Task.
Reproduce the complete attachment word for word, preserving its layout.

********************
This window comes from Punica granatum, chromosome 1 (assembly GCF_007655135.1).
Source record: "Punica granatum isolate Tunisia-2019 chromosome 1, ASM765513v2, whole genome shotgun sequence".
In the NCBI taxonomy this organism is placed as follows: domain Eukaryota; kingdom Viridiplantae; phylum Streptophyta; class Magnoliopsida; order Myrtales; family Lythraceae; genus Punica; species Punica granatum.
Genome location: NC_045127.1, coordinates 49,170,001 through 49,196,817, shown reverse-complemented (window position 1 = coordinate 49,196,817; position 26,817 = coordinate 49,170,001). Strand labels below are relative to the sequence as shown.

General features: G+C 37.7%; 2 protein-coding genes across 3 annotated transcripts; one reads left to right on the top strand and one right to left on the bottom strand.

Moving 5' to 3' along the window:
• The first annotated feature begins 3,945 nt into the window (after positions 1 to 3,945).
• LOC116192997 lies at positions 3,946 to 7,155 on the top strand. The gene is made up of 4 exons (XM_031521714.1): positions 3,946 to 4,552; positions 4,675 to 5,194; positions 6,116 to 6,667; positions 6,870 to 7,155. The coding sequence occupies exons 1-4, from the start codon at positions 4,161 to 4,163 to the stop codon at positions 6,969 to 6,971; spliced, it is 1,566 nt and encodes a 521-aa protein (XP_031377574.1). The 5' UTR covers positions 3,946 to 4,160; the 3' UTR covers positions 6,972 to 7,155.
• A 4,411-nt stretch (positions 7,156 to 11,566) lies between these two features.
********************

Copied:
This window comes from Punica granatum, chromosome 1 (assembly GCF_007655135.1).
Source record: "Punica granatum isolate Tunisia-2019 chromosome 1, ASM765513v2, whole genome shotgun sequence".
In the NCBI taxonomy this organism is placed as follows: domain Eukaryota; kingdom Viridiplantae; phylum Streptophyta; class Magnoliopsida; order Myrtales; family Lythraceae; genus Punica; species Punica granatum.
Genome location: NC_045127.1, coordinates 49,170,001 through 49,196,817, shown reverse-complemented (window position 1 = coordinate 49,196,817; position 26,817 = coordinate 49,170,001). Strand labels below are relative to the sequence as shown.

General features: G+C 37.7%; 2 protein-coding genes across 3 annotated transcripts; one reads left to right on the top strand and one right to left on the bottom strand.

Moving 5' to 3' along the window:
• The first annotated feature begins 3,945 nt into the window (after positions 1 to 3,945).
• LOC116192997 lies at positions 3,946 to 7,155 on the top strand. The gene is made up of 4 exons (XM_031521714.1): positions 3,946 to 4,552; positions 4,675 to 5,194; positions 6,116 to 6,667; positions 6,870 to 7,155. The coding sequence occupies exons 1-4, from the start codon at positions 4,161 to 4,163 to the stop codon at positions 6,969 to 6,971; spliced, it is 1,566 nt and encodes a 521-aa protein (XP_031377574.1). The 5' UTR covers positions 3,946 to 4,160; the 3' UTR covers positions 6,972 to 7,155.
• A 4,411-nt stretch (positions 7,156 to 11,566) lies between these two features.